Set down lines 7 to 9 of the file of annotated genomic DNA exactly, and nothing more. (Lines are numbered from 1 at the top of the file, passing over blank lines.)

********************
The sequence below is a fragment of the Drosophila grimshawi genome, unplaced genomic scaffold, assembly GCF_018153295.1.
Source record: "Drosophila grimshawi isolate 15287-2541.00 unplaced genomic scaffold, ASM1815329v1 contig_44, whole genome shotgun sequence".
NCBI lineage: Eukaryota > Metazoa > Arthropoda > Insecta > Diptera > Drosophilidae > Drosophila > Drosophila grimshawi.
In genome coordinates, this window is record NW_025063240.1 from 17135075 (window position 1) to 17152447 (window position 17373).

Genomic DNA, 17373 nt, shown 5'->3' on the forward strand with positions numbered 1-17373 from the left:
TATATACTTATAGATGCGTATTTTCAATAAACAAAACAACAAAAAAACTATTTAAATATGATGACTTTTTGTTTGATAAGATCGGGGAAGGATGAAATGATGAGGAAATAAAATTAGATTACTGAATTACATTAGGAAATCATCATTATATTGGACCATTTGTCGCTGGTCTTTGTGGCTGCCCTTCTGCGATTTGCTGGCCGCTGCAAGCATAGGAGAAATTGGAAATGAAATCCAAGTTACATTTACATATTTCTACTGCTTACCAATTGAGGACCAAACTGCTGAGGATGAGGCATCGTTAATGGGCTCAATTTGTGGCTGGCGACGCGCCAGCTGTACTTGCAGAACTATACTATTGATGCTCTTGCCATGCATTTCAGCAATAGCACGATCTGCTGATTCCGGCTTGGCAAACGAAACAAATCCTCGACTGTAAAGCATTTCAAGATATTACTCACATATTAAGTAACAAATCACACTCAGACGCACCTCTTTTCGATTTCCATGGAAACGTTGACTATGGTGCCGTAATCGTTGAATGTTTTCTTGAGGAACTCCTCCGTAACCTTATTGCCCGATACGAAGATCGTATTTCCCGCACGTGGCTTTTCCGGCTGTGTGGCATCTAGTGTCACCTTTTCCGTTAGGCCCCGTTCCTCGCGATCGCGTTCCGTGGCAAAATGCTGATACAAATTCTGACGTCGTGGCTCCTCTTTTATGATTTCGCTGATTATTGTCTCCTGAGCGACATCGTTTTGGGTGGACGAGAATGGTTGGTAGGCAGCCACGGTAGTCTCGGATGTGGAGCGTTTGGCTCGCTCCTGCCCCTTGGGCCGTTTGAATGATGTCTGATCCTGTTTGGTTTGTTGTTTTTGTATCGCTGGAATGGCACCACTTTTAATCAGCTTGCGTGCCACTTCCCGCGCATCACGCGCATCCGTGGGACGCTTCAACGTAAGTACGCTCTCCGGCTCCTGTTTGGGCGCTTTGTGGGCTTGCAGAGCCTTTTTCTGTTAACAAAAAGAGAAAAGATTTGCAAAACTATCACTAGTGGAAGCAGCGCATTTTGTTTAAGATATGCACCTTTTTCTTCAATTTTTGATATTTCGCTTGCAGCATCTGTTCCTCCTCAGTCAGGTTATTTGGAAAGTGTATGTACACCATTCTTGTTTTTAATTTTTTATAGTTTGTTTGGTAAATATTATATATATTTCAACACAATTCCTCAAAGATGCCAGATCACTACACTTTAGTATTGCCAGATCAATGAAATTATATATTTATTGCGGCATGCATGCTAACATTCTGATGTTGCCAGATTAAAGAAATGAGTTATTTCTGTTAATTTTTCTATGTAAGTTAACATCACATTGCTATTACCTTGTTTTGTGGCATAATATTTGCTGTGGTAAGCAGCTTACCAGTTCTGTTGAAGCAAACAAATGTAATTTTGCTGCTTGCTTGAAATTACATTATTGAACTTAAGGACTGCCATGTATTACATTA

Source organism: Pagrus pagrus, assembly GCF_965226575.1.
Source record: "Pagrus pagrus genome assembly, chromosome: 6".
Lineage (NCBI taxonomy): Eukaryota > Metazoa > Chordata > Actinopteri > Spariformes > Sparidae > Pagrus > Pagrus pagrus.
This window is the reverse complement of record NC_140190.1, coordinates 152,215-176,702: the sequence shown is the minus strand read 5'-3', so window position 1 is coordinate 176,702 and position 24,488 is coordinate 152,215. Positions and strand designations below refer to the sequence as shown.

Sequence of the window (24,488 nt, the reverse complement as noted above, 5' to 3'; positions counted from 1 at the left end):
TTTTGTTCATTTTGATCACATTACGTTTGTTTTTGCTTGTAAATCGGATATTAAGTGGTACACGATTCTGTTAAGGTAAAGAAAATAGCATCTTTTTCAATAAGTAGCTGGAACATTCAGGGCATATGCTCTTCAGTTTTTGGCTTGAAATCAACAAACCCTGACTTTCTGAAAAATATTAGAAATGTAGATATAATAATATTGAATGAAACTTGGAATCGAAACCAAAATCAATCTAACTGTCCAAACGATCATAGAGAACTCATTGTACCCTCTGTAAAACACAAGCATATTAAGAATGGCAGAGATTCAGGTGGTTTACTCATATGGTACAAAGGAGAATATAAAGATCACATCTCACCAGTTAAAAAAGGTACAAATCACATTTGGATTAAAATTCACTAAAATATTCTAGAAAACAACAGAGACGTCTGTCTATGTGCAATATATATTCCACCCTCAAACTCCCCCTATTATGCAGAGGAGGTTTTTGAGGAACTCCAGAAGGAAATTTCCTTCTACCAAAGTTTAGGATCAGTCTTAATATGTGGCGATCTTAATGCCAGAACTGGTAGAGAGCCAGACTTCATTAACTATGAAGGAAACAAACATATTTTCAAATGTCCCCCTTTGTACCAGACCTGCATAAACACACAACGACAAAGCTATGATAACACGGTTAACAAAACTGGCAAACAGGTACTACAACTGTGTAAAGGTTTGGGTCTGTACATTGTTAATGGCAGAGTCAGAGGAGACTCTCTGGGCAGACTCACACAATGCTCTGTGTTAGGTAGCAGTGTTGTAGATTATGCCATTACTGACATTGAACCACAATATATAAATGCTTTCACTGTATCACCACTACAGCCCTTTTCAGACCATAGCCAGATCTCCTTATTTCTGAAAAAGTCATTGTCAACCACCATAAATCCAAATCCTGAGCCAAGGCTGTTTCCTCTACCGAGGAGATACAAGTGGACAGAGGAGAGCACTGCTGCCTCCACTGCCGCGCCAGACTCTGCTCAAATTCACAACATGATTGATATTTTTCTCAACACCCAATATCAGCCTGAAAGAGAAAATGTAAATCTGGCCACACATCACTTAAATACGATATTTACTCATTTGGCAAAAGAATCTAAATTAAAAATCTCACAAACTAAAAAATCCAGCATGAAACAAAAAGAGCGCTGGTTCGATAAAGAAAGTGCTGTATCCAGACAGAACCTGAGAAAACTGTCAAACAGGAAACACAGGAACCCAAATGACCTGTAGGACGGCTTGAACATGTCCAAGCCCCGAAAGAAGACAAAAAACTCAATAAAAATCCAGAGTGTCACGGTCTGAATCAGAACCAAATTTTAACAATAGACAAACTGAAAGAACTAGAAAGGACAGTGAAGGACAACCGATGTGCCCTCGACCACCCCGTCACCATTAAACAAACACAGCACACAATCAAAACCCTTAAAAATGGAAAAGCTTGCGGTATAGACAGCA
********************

Source organism: Pagrus pagrus, assembly GCF_965226575.1.
Source record: "Pagrus pagrus genome assembly, chromosome: 6".
Lineage (NCBI taxonomy): Eukaryota > Metazoa > Chordata > Actinopteri > Spariformes > Sparidae > Pagrus > Pagrus pagrus.